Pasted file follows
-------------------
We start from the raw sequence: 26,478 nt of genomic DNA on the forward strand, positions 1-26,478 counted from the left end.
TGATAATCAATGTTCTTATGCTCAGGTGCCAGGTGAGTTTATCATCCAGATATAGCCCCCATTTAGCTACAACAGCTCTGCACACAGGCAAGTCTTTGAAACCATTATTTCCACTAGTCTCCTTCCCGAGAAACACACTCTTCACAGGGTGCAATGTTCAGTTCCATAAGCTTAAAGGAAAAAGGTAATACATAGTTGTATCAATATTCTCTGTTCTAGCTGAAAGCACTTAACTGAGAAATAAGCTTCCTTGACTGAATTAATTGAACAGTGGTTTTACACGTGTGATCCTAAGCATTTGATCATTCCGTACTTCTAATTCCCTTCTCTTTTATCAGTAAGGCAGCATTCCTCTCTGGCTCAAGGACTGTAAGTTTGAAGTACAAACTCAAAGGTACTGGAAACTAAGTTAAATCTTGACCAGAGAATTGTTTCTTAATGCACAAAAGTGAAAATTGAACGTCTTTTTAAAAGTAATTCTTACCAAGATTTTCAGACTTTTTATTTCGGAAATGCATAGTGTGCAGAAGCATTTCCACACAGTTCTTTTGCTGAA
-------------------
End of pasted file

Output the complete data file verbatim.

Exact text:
We start from the raw sequence: 26,478 nt of genomic DNA on the forward strand, positions 1-26,478 counted from the left end.
TGATAATCAATGTTCTTATGCTCAGGTGCCAGGTGAGTTTATCATCCAGATATAGCCCCCATTTAGCTACAACAGCTCTGCACACAGGCAAGTCTTTGAAACCATTATTTCCACTAGTCTCCTTCCCGAGAAACACACTCTTCACAGGGTGCAATGTTCAGTTCCATAAGCTTAAAGGAAAAAGGTAATACATAGTTGTATCAATATTCTCTGTTCTAGCTGAAAGCACTTAACTGAGAAATAAGCTTCCTTGACTGAATTAATTGAACAGTGGTTTTACACGTGTGATCCTAAGCATTTGATCATTCCGTACTTCTAATTCCCTTCTCTTTTATCAGTAAGGCAGCATTCCTCTCTGGCTCAAGGACTGTAAGTTTGAAGTACAAACTCAAAGGTACTGGAAACTAAGTTAAATCTTGACCAGAGAATTGTTTCTTAATGCACAAAAGTGAAAATTGAACGTCTTTTTAAAAGTAATTCTTACCAAGATTTTCAGACTTTTTATTTCGGAAATGCATAGTGTGCAGAAGCATTTCCACACAGTTCTTTTGCTGAA